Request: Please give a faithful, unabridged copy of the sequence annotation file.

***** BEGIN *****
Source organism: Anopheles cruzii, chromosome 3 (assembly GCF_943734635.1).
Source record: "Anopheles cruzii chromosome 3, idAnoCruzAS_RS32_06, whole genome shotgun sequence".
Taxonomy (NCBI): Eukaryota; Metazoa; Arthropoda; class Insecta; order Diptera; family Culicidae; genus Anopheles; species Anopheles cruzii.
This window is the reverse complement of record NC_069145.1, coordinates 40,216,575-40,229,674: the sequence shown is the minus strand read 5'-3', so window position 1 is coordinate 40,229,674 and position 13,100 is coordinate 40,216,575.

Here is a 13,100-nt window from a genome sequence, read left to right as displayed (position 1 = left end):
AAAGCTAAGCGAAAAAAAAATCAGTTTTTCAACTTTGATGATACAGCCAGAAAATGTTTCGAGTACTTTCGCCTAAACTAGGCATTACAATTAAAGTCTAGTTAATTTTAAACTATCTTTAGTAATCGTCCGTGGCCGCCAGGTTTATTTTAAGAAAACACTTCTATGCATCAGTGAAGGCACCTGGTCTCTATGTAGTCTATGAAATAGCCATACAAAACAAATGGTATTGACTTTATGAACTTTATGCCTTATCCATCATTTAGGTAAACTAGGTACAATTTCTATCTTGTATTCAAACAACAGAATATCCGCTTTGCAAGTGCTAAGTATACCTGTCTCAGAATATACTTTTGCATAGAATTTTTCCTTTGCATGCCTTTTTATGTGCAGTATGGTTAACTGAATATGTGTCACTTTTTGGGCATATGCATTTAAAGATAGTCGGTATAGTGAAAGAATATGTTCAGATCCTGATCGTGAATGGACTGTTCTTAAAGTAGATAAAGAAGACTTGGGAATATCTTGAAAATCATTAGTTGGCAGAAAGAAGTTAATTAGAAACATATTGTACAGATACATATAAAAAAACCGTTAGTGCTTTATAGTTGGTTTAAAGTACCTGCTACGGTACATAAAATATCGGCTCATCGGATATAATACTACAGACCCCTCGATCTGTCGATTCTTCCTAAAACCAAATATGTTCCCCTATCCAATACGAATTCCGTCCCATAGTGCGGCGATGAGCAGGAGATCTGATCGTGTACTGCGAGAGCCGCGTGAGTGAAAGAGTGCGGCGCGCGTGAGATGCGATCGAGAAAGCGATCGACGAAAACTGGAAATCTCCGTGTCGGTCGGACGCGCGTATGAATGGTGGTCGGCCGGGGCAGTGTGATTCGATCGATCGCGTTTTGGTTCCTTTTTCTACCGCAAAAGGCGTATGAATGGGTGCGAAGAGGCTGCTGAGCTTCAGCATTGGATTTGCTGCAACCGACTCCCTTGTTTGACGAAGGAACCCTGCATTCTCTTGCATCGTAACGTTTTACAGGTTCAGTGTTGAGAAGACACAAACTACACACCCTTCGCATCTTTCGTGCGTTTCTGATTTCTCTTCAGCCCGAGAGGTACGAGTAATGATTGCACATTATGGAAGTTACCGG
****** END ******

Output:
Source organism: Anopheles cruzii, chromosome 3 (assembly GCF_943734635.1).
Source record: "Anopheles cruzii chromosome 3, idAnoCruzAS_RS32_06, whole genome shotgun sequence".
Taxonomy (NCBI): Eukaryota; Metazoa; Arthropoda; class Insecta; order Diptera; family Culicidae; genus Anopheles; species Anopheles cruzii.
This window is the reverse complement of record NC_069145.1, coordinates 40,216,575-40,229,674: the sequence shown is the minus strand read 5'-3', so window position 1 is coordinate 40,229,674 and position 13,100 is coordinate 40,216,575.

Here is a 13,100-nt window from a genome sequence, read left to right as displayed (position 1 = left end):
AAAGCTAAGCGAAAAAAAAATCAGTTTTTCAACTTTGATGATACAGCCAGAAAATGTTTCGAGTACTTTCGCCTAAACTAGGCATTACAATTAAAGTCTAGTTAATTTTAAACTATCTTTAGTAATCGTCCGTGGCCGCCAGGTTTATTTTAAGAAAACACTTCTATGCATCAGTGAAGGCACCTGGTCTCTATGTAGTCTATGAAATAGCCATACAAAACAAATGGTATTGACTTTATGAACTTTATGCCTTATCCATCATTTAGGTAAACTAGGTACAATTTCTATCTTGTATTCAAACAACAGAATATCCGCTTTGCAAGTGCTAAGTATACCTGTCTCAGAATATACTTTTGCATAGAATTTTTCCTTTGCATGCCTTTTTATGTGCAGTATGGTTAACTGAATATGTGTCACTTTTTGGGCATATGCATTTAAAGATAGTCGGTATAGTGAAAGAATATGTTCAGATCCTGATCGTGAATGGACTGTTCTTAAAGTAGATAAAGAAGACTTGGGAATATCTTGAAAATCATTAGTTGGCAGAAAGAAGTTAATTAGAAACATATTGTACAGATACATATAAAAAAACCGTTAGTGCTTTATAGTTGGTTTAAAGTACCTGCTACGGTACATAAAATATCGGCTCATCGGATATAATACTACAGACCCCTCGATCTGTCGATTCTTCCTAAAACCAAATATGTTCCCCTATCCAATACGAATTCCGTCCCATAGTGCGGCGATGAGCAGGAGATCTGATCGTGTACTGCGAGAGCCGCGTGAGTGAAAGAGTGCGGCGCGCGTGAGATGCGATCGAGAAAGCGATCGACGAAAACTGGAAATCTCCGTGTCGGTCGGACGCGCGTATGAATGGTGGTCGGCCGGGGCAGTGTGATTCGATCGATCGCGTTTTGGTTCCTTTTTCTACCGCAAAAGGCGTATGAATGGGTGCGAAGAGGCTGCTGAGCTTCAGCATTGGATTTGCTGCAACCGACTCCCTTGTTTGACGAAGGAACCCTGCATTCTCTTGCATCGTAACGTTTTACAGGTTCAGTGTTGAGAAGACACAAACTACACACCCTTCGCATCTTTCGTGCGTTTCTGATTTCTCTTCAGCCCGAGAGGTACGAGTAATGATTGCACATTATGGAAGTTACCGG